2. Tuck your chin and knees toward your chest, and bend your arms up to protect your head.

As soon as you start to fall, curl up like a rolly polly and tense your muscles, with your chin and knees tucked inward. It’s a common misconception to relax into the fall, but it’s important to maintain muscle tension to maintain a sturdy tucked position. Don’t let your arms flail outward, but put them over your head to protect it. It’s better to injure your arms or break your wrists than suffer trauma to your head or neck. When you hit the ground, do your best to absorb the impact with your shoulder to protect your neck. 

3. Roll away from your horse. 

Rolling distributes the force on your body upon impact and gets you out of the trample zone. As you roll, keep your muscles tight, holding your curled position until you stop. 

How to practice falling off a horse

None of us is eager to volunteer to fall off a horse, but it’s a good idea to train to fall so you can become a safer rider. If you practice falling from a horse, there are two things you should never do–practice alone or practice on hard surfaces. The best way to gain practice falling is under the close supervision of experienced professionals. Some coaches offer Horse Rider Fall Safety Training, where they use dummy horses and gymnastic mats, so you can experience falling softly without the risk of injury. Training helps the proper tuck-and-roll movements become second nature, so you won’t have to recall how to fall as it’s happening. As you gain experience, the coaches will gradually increase the height and distance of your falls. 

What to wear to minimize injuries if you fall off a horse

In addition to tucking and rolling when you fall, you should never ride without the following protective gear. 

1. An ASTM/SEI-approved riding helmet

In the show ring, it’s mandatory to wear a helmet that has undergone testing and meets standards set by ASTM International. But for your safety, you should wear a protective helmet any time you ride. According to the American Medical Equestrian Association, ASTM/SEI-approved helmets have reduced all head injuries from riding by 30% and severe head injuries by 50%. Remember that after your helmet has experienced the impact of a crash, you will need to replace it. 

Learn how to choose the best riding helmet or choose from our list of 5 safest riding helmets

2. A protective riding vest 

A protective riding vest is mandatory for cross-country riding and has been proven to reduce injury. Protective vests and air vests are designed to protect your ribs and internal organs if you fall. While these aren’t mandatory for most riding if you’re trail riding or show jumping, wearing a protective vest is a very good idea.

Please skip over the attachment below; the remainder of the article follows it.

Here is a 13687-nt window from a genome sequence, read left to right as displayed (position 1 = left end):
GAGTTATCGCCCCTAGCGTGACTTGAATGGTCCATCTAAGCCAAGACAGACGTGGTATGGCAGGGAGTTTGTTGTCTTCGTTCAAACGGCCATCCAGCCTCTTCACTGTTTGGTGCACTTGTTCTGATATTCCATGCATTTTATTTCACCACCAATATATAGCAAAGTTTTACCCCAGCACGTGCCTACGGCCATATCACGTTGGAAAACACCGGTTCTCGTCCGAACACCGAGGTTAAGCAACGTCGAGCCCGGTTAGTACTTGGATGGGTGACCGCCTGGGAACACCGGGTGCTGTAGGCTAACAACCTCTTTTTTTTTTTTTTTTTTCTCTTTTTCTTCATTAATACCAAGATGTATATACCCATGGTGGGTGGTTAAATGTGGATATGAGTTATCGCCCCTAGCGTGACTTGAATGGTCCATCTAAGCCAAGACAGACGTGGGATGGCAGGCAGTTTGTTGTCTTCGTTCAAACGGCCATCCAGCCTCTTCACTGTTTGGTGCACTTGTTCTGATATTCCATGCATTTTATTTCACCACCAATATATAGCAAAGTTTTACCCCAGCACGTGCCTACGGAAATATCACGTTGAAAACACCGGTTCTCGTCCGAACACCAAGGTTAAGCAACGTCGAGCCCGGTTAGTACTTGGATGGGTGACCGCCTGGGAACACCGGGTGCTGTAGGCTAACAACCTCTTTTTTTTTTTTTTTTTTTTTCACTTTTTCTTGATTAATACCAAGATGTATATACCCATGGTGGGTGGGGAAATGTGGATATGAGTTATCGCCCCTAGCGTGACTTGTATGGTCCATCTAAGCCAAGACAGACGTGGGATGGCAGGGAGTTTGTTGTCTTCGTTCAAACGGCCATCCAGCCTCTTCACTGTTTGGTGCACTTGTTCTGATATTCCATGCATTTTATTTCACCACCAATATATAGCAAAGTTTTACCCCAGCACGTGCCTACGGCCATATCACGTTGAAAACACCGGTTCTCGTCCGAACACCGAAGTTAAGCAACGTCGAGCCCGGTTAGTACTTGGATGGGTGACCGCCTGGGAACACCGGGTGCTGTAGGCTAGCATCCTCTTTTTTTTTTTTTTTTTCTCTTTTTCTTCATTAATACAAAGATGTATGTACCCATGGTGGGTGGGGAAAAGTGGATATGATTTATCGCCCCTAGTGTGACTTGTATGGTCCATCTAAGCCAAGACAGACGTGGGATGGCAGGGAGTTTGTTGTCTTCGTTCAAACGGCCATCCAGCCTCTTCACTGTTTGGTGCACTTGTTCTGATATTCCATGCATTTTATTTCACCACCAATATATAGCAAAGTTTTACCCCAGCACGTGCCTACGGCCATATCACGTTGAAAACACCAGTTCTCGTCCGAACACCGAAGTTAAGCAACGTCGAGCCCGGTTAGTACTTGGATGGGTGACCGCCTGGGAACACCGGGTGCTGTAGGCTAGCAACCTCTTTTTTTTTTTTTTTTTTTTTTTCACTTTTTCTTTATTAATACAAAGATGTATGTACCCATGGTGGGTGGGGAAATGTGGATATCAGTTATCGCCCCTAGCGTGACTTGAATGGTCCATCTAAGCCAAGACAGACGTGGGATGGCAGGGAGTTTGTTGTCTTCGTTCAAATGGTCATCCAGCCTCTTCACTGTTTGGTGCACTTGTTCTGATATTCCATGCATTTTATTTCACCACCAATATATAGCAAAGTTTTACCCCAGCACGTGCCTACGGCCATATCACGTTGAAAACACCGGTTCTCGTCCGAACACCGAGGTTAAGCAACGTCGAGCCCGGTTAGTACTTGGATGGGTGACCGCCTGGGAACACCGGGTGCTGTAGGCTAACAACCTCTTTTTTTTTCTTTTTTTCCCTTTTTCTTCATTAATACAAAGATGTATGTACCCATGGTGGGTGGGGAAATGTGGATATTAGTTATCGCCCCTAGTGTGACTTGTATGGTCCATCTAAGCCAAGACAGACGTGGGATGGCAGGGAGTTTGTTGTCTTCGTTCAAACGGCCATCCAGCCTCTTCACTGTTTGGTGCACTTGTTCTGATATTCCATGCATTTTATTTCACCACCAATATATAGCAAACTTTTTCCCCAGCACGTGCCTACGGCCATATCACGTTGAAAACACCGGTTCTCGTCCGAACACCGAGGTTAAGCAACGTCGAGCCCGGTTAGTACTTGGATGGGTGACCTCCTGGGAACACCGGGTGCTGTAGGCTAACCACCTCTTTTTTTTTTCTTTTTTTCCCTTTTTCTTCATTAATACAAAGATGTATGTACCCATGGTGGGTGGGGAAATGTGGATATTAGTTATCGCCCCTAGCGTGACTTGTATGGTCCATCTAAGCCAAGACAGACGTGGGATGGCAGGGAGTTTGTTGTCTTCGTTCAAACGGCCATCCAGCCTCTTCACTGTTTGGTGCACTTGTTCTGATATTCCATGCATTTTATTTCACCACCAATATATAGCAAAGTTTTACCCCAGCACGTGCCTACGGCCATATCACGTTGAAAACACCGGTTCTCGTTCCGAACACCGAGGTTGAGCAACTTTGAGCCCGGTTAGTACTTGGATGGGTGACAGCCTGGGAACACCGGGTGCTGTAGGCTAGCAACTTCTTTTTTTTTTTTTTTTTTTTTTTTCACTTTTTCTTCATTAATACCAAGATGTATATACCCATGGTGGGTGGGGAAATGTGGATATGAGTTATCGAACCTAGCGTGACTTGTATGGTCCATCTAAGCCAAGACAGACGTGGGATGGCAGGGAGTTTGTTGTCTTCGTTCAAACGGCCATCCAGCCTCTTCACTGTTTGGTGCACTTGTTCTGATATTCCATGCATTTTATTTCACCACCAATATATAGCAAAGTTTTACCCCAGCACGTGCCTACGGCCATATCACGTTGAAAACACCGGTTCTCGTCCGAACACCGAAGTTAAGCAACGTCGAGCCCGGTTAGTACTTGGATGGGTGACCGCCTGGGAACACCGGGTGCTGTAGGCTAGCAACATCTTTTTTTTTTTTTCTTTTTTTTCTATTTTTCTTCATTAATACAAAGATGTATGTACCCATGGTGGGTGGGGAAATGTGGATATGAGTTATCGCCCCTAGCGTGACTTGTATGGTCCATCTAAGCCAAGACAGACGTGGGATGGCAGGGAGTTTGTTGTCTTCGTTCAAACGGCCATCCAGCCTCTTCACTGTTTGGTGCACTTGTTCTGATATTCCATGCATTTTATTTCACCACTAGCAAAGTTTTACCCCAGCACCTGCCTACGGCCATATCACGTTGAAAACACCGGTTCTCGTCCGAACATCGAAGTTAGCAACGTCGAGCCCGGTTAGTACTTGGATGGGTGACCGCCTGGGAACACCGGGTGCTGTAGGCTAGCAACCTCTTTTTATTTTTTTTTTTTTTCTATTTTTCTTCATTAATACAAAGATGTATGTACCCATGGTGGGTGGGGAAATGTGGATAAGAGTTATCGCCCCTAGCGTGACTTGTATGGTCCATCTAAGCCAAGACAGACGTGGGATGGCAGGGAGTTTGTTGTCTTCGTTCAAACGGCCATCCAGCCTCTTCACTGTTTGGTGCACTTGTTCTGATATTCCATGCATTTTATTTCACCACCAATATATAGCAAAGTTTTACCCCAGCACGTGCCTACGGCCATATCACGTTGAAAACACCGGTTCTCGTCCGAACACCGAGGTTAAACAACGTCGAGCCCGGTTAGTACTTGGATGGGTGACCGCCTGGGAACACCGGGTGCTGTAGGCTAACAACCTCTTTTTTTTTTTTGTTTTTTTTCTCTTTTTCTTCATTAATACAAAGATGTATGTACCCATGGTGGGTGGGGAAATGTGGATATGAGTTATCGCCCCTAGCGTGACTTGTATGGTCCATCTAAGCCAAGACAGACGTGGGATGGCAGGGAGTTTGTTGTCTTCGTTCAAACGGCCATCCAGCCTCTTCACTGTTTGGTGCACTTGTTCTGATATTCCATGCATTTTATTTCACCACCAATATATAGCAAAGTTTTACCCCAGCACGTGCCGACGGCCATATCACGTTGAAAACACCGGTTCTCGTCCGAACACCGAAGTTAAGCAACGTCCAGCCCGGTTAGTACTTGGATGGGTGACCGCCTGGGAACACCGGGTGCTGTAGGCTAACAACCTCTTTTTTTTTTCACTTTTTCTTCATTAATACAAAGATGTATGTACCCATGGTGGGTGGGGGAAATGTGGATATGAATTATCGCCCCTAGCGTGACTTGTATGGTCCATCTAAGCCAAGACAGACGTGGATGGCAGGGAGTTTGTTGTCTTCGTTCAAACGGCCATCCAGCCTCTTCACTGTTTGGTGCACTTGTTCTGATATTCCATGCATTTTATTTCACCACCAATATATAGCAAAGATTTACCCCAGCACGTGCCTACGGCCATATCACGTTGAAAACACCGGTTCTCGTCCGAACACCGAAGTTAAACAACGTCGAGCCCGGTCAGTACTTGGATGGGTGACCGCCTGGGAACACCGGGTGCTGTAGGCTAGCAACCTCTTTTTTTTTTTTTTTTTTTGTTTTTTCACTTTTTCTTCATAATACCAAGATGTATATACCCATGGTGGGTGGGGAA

Learn the top reasons children should wear an air vest, or choose a protective vest from 10 of the best riding vests or 4 top safety air vests for kids

3. Riding boots

Although we don’t often think of it, our riding boots contribute to our safety. They help us maintain stability and prevent our feet from slipping out of the stirrups. To ensure optimal protection, riding boots must have a 1-inch heel.

Choose a new pair of boots from 12 of our favorite riding boots

What to do after a fall

  1. Check for injuries. If you are hurt, get help. If someone is nearby to help you, don’t try to go after your horse or brush off the pain and start riding again. You could aggravate your injuries by trying to be brave and ignore them. 
  2. If you aren’t hurt, find your horse and get back in the saddle. This will reassure you and your horse that you’re ok and that you don’t need to be scared to start riding again. 
  3. Evaluate your fall. Think about whether or not you tucked and rolled successfully or if you made any mistakes falling that you should try to remember to correct the next time. 
  4. Replace your helmet. After an impact, the helmet’s integrity has been compromised, and it needs to be replaced. Helmet manufacturers recommend you replace your helmet after any fall, regardless if you hit your head or not. Learn more about how to care for your helmet and when to replace it

The better you know your horse, the more instinctively you’ll know what spooks or intimidates him and how to calm him down. Learning about your horse and how to communicate with him effectively will help you become a rider and will make your horse happy too. Here are a few resources to help you get to know your horse and care for him well.

Disclaimer: The tips we’ve provided can help prevent injury should you fall off your horse, but there’s always a risk of injury if you fall, no matter how well you follow them. We hope this information helps you fall safely, but we can’t guarantee that you won’t get injured, and The Farm House assumes no responsibility or liability for injuries that occur.